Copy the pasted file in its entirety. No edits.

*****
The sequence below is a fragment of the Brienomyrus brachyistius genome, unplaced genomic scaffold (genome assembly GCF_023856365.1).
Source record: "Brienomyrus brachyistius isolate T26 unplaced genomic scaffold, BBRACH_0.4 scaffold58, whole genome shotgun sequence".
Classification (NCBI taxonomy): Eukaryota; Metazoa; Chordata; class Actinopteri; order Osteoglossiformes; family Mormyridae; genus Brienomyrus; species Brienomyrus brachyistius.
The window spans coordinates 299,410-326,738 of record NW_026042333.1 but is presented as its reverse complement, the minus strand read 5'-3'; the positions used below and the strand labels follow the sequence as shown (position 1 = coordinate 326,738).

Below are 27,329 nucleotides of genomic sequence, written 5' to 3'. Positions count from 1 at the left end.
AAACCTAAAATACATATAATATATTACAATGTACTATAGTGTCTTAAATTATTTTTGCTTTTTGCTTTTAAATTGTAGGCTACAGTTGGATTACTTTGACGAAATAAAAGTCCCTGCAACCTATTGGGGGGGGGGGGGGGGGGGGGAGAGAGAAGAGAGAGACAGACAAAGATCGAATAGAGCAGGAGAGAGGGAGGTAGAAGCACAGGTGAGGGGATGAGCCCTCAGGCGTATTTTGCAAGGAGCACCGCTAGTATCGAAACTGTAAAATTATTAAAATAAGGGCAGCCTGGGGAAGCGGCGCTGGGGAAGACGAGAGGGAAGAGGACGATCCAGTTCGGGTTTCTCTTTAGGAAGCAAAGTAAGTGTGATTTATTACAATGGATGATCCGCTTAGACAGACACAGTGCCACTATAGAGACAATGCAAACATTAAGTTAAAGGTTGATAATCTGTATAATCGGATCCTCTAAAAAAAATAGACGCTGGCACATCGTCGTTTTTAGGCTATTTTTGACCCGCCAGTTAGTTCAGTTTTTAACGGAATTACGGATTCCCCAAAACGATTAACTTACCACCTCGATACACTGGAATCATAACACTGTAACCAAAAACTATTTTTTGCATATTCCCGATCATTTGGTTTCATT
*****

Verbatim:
The sequence below is a fragment of the Brienomyrus brachyistius genome, unplaced genomic scaffold (genome assembly GCF_023856365.1).
Source record: "Brienomyrus brachyistius isolate T26 unplaced genomic scaffold, BBRACH_0.4 scaffold58, whole genome shotgun sequence".
Classification (NCBI taxonomy): Eukaryota; Metazoa; Chordata; class Actinopteri; order Osteoglossiformes; family Mormyridae; genus Brienomyrus; species Brienomyrus brachyistius.
The window spans coordinates 299,410-326,738 of record NW_026042333.1 but is presented as its reverse complement, the minus strand read 5'-3'; the positions used below and the strand labels follow the sequence as shown (position 1 = coordinate 326,738).

Below are 27,329 nucleotides of genomic sequence, written 5' to 3'. Positions count from 1 at the left end.
AAACCTAAAATACATATAATATATTACAATGTACTATAGTGTCTTAAATTATTTTTGCTTTTTGCTTTTAAATTGTAGGCTACAGTTGGATTACTTTGACGAAATAAAAGTCCCTGCAACCTATTGGGGGGGGGGGGGGGGGGGGGAGAGAGAAGAGAGAGACAGACAAAGATCGAATAGAGCAGGAGAGAGGGAGGTAGAAGCACAGGTGAGGGGATGAGCCCTCAGGCGTATTTTGCAAGGAGCACCGCTAGTATCGAAACTGTAAAATTATTAAAATAAGGGCAGCCTGGGGAAGCGGCGCTGGGGAAGACGAGAGGGAAGAGGACGATCCAGTTCGGGTTTCTCTTTAGGAAGCAAAGTAAGTGTGATTTATTACAATGGATGATCCGCTTAGACAGACACAGTGCCACTATAGAGACAATGCAAACATTAAGTTAAAGGTTGATAATCTGTATAATCGGATCCTCTAAAAAAAATAGACGCTGGCACATCGTCGTTTTTAGGCTATTTTTGACCCGCCAGTTAGTTCAGTTTTTAACGGAATTACGGATTCCCCAAAACGATTAACTTACCACCTCGATACACTGGAATCATAACACTGTAACCAAAAACTATTTTTTGCATATTCCCGATCATTTGGTTTCATT